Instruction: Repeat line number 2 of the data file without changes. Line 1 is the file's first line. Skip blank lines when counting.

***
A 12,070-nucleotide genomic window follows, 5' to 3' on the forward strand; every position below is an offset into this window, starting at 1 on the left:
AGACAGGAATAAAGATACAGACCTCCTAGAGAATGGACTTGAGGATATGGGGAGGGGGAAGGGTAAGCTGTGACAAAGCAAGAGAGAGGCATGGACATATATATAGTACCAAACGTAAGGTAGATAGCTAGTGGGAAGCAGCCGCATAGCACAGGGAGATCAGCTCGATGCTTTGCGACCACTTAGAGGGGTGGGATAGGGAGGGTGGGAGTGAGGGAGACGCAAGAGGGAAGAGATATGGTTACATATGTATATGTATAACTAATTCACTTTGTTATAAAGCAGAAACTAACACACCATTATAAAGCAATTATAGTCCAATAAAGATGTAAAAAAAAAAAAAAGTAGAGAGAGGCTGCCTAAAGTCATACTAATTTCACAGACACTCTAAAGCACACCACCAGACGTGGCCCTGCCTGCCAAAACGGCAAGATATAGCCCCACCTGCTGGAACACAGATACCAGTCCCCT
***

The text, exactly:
AGACAGGAATAAAGATACAGACCTCCTAGAGAATGGACTTGAGGATATGGGGAGGGGGAAGGGTAAGCTGTGACAAAGCAAGAGAGAGGCATGGACATATATATAGTACCAAACGTAAGGTAGATAGCTAGTGGGAAGCAGCCGCATAGCACAGGGAGATCAGCTCGATGCTTTGCGACCACTTAGAGGGGTGGGATAGGGAGGGTGGGAGTGAGGGAGACGCAAGAGGGAAGAGATATGGTTACATATGTATATGTATAACTAATTCACTTTGTTATAAAGCAGAAACTAACACACCATTATAAAGCAATTATAGTCCAATAAAGATGTAAAAAAAAAAAAAAGTAGAGAGAGGCTGCCTAAAGTCATACTAATTTCACAGACACTCTAAAGCACACCACCAGACGTGGCCCTGCCTGCCAAAACGGCAAGATATAGCCCCACCTGCTGGAACACAGATACCAGTCCCCT